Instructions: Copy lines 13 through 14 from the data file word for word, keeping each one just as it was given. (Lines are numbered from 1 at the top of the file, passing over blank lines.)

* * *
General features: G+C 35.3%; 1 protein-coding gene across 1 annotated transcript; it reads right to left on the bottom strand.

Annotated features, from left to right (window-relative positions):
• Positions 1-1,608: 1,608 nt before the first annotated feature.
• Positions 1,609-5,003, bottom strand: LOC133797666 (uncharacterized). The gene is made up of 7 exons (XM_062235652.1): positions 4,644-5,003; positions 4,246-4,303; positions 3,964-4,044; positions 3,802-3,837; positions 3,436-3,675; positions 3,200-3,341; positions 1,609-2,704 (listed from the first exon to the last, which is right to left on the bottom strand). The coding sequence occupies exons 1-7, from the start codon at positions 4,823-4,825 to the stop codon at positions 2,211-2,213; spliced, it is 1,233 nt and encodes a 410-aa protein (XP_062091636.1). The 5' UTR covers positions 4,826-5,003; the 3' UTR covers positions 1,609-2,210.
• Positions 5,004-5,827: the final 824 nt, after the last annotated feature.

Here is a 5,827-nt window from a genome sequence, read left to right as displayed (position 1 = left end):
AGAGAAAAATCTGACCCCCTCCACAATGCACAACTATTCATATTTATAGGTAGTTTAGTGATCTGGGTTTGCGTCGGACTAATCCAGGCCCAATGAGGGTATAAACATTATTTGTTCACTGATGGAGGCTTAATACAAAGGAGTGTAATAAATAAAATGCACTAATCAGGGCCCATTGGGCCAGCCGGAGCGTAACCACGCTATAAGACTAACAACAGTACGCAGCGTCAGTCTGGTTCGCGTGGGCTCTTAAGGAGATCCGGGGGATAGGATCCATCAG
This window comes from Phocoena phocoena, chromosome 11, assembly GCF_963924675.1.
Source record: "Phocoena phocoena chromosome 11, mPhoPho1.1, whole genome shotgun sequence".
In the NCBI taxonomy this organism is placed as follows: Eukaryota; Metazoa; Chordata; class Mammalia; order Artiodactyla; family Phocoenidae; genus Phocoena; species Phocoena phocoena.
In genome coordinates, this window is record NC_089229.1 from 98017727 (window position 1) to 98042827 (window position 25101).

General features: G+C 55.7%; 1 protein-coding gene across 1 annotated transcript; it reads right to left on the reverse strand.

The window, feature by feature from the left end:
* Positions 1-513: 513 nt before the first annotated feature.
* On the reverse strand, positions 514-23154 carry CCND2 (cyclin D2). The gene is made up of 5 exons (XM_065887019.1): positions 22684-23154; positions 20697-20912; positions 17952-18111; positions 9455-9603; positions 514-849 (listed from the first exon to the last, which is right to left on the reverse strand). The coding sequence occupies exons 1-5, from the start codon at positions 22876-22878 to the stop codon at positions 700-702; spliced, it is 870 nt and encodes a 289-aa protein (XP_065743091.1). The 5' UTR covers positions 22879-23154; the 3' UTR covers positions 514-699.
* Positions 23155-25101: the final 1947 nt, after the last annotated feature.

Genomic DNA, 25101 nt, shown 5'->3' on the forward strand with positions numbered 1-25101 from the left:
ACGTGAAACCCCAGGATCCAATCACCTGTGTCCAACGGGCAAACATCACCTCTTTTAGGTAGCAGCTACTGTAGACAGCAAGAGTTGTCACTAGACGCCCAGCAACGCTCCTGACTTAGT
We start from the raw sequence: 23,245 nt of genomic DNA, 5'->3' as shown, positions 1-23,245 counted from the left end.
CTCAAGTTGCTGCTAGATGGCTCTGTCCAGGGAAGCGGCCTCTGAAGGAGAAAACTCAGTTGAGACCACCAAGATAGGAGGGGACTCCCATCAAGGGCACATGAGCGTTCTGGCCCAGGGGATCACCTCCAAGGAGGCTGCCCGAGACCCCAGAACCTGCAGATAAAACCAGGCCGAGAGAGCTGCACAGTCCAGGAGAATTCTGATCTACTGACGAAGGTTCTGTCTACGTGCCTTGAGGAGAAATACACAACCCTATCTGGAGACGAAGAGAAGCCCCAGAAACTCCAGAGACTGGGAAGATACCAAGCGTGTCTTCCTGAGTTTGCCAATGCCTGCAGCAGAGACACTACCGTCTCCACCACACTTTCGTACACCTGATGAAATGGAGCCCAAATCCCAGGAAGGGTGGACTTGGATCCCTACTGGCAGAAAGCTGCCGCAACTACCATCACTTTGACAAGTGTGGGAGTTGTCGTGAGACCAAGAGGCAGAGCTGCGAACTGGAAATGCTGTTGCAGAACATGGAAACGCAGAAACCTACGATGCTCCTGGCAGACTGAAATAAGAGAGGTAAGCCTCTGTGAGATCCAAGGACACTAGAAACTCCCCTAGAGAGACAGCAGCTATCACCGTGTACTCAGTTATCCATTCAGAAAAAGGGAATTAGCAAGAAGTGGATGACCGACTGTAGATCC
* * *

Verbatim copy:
The window, feature by feature from the left end:
* Positions 1-513: 513 nt before the first annotated feature.